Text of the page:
By Brian Deer

The Sunday Times (London) 16 April 1989

If anyone can reasonably be described as the world's top doctor it is Samuel Broder, the director of the American government's National Cancer Institute, near Washington. He is the physician, scientist and politician who commands the richest medical research centre on earth.

His position is mostly due to his work on AIDS. Four years ago he unveiled laboratory tests on AZT the drug later licensed as the only treatment for the disease. He helped steer it through regulatory procedures from test-tube to patients in a record-breaking 19 months. He also led the campaign that won the drug formal approval in more than 60 countries.

His work, at the height of the AIDS panic, earned him Ronald Reagan's appointment to the top job at the cancer institute. With two others Dr Robert Gallo, co-discoverer of the Human Immunodeficiency Virus, and Dr Anthony Fauci, the official head of America's AIDS programme he now runs the medical world's global response to AIDS.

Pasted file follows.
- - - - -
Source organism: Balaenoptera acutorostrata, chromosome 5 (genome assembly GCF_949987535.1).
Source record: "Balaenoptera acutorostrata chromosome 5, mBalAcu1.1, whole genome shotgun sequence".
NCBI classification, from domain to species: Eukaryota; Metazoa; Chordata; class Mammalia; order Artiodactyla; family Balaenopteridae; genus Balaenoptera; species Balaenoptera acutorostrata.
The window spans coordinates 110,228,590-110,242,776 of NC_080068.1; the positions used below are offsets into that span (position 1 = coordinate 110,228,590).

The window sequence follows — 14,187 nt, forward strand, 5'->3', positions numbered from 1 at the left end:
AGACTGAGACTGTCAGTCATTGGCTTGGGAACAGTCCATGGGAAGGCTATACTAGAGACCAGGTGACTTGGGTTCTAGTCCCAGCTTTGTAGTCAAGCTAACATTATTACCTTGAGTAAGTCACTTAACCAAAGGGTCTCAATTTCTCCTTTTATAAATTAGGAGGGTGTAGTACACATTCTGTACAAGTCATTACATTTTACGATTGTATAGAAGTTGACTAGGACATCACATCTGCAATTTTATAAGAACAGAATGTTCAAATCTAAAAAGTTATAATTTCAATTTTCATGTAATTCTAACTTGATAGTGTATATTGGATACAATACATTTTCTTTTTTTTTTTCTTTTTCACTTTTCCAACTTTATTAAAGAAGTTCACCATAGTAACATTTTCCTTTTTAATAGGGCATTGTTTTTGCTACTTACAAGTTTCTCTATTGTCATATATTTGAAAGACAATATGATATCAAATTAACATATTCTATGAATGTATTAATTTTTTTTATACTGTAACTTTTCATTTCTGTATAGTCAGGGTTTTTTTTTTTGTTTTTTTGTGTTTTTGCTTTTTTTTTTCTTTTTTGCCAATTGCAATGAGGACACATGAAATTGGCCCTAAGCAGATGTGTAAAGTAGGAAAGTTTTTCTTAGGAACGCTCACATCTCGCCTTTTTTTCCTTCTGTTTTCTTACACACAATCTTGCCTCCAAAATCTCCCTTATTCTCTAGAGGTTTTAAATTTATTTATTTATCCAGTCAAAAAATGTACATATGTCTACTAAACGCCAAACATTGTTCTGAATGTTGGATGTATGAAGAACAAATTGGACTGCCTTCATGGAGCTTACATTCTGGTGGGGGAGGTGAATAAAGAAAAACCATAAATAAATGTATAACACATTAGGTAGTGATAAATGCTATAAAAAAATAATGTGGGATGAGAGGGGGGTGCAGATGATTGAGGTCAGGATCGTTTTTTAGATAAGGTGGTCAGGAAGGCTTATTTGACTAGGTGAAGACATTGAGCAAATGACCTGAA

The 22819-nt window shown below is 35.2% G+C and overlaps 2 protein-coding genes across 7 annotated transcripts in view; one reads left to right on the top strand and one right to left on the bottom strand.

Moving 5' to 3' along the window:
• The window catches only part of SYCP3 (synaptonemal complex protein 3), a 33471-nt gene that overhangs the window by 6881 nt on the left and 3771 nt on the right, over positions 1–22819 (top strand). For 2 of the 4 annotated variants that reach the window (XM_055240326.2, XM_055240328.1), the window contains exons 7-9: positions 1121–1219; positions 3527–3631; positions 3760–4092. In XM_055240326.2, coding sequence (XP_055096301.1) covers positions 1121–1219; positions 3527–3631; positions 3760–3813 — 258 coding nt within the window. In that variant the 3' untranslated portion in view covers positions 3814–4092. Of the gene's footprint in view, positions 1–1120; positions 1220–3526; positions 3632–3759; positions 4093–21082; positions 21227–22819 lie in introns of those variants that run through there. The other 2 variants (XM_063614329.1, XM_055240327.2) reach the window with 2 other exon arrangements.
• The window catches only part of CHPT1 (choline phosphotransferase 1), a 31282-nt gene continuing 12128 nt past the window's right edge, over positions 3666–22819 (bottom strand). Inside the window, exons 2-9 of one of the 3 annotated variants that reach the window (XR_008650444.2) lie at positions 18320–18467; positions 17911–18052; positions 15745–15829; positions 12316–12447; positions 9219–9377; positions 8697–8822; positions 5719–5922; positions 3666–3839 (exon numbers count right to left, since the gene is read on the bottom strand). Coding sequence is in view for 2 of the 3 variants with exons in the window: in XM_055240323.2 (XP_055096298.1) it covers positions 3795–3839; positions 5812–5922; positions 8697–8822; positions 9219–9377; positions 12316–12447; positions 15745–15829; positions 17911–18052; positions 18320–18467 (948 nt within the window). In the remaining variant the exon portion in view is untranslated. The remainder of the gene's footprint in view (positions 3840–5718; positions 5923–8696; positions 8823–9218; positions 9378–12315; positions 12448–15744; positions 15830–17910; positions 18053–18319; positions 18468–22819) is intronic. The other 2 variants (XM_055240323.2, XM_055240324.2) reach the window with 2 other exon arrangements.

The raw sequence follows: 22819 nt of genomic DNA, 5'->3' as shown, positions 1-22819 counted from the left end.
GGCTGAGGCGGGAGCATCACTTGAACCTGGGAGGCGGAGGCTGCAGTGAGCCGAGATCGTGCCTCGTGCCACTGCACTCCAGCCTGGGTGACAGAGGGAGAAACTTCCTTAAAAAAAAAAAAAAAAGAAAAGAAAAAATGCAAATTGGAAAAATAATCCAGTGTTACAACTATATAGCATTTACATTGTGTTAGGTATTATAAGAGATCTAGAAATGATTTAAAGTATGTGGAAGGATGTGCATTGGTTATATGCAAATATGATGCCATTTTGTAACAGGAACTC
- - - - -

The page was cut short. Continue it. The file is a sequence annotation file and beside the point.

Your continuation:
They work from the vast campus of the National Institutes of Health and, although there are rivalries, operate like a high command. "I view AZT as the battle of El Alamein," said Broder. "It is symbolic that we can do something against the virus that causes AIDS; that we can make progress; that those who preached that it was inherently untreatable were wrong."

For a nation traumatised by the epidemic, such optimism became as psychologically infectious as fear of the virus itself. By the time the drug was licensed, in March 1987, 36,000 Americans had been diagnosed with AIDS, a quarter of whom were already taking AZT in "compassionate" experimental trials.

If one drug could work against the virus, the message went out, there was hope that the corner could be turned. AZT was not a cure but, its supporters said, at least it fought the virus, improved health and extended life expectancy.